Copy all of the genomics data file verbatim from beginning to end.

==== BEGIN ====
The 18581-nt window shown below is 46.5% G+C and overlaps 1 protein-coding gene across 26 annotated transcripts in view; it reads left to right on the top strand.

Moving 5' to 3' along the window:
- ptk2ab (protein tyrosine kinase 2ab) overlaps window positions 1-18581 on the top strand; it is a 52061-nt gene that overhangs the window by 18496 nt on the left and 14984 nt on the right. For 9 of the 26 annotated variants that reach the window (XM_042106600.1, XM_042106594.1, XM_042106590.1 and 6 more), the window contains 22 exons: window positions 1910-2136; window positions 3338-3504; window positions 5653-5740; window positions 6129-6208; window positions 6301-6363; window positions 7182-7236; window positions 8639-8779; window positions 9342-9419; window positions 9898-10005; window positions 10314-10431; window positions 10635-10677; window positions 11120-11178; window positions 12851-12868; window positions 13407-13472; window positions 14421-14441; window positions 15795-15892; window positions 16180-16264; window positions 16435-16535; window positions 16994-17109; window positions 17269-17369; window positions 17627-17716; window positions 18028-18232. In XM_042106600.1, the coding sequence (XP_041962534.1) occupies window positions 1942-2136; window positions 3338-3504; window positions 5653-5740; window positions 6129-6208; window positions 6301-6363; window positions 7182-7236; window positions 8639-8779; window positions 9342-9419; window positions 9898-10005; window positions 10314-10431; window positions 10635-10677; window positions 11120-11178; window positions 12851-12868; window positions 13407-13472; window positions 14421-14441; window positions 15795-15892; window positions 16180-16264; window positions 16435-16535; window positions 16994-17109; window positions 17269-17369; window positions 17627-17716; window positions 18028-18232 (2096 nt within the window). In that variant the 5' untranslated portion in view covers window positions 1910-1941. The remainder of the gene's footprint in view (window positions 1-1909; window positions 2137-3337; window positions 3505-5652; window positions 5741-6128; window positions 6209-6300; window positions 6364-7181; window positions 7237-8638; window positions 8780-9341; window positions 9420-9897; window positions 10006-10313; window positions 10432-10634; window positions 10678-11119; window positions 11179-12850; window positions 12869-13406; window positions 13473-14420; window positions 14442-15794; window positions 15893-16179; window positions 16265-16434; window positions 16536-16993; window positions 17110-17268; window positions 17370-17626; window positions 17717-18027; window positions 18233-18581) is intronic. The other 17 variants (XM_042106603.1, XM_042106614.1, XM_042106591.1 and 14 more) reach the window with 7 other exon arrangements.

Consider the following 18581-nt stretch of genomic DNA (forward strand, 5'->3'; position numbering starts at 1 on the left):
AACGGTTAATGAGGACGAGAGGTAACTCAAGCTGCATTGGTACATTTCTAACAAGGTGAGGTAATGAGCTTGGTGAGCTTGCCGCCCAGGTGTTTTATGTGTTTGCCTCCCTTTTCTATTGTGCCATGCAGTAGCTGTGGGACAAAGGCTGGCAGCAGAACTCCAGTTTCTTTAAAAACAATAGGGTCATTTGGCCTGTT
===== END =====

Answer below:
The 18581-nt window shown below is 46.5% G+C and overlaps 1 protein-coding gene across 26 annotated transcripts in view; it reads left to right on the top strand.

Moving 5' to 3' along the window:
- ptk2ab (protein tyrosine kinase 2ab) overlaps window positions 1-18581 on the top strand; it is a 52061-nt gene that overhangs the window by 18496 nt on the left and 14984 nt on the right. For 9 of the 26 annotated variants that reach the window (XM_042106600.1, XM_042106594.1, XM_042106590.1 and 6 more), the window contains 22 exons: window positions 1910-2136; window positions 3338-3504; window positions 5653-5740; window positions 6129-6208; window positions 6301-6363; window positions 7182-7236; window positions 8639-8779; window positions 9342-9419; window positions 9898-10005; window positions 10314-10431; window positions 10635-10677; window positions 11120-11178; window positions 12851-12868; window positions 13407-13472; window positions 14421-14441; window positions 15795-15892; window positions 16180-16264; window positions 16435-16535; window positions 16994-17109; window positions 17269-17369; window positions 17627-17716; window positions 18028-18232. In XM_042106600.1, the coding sequence (XP_041962534.1) occupies window positions 1942-2136; window positions 3338-3504; window positions 5653-5740; window positions 6129-6208; window positions 6301-6363; window positions 7182-7236; window positions 8639-8779; window positions 9342-9419; window positions 9898-10005; window positions 10314-10431; window positions 10635-10677; window positions 11120-11178; window positions 12851-12868; window positions 13407-13472; window positions 14421-14441; window positions 15795-15892; window positions 16180-16264; window positions 16435-16535; window positions 16994-17109; window positions 17269-17369; window positions 17627-17716; window positions 18028-18232 (2096 nt within the window). In that variant the 5' untranslated portion in view covers window positions 1910-1941. The remainder of the gene's footprint in view (window positions 1-1909; window positions 2137-3337; window positions 3505-5652; window positions 5741-6128; window positions 6209-6300; window positions 6364-7181; window positions 7237-8638; window positions 8780-9341; window positions 9420-9897; window positions 10006-10313; window positions 10432-10634; window positions 10678-11119; window positions 11179-12850; window positions 12869-13406; window positions 13473-14420; window positions 14442-15794; window positions 15893-16179; window positions 16265-16434; window positions 16536-16993; window positions 17110-17268; window positions 17370-17626; window positions 17717-18027; window positions 18233-18581) is intronic. The other 17 variants (XM_042106603.1, XM_042106614.1, XM_042106591.1 and 14 more) reach the window with 7 other exon arrangements.

Consider the following 18581-nt stretch of genomic DNA (forward strand, 5'->3'; position numbering starts at 1 on the left):
AACGGTTAATGAGGACGAGAGGTAACTCAAGCTGCATTGGTACATTTCTAACAAGGTGAGGTAATGAGCTTGGTGAGCTTGCCGCCCAGGTGTTTTATGTGTTTGCCTCCCTTTTCTATTGTGCCATGCAGTAGCTGTGGGACAAAGGCTGGCAGCAGAACTCCAGTTTCTTTAAAAACAATAGGGTCATTTGGCCTGTT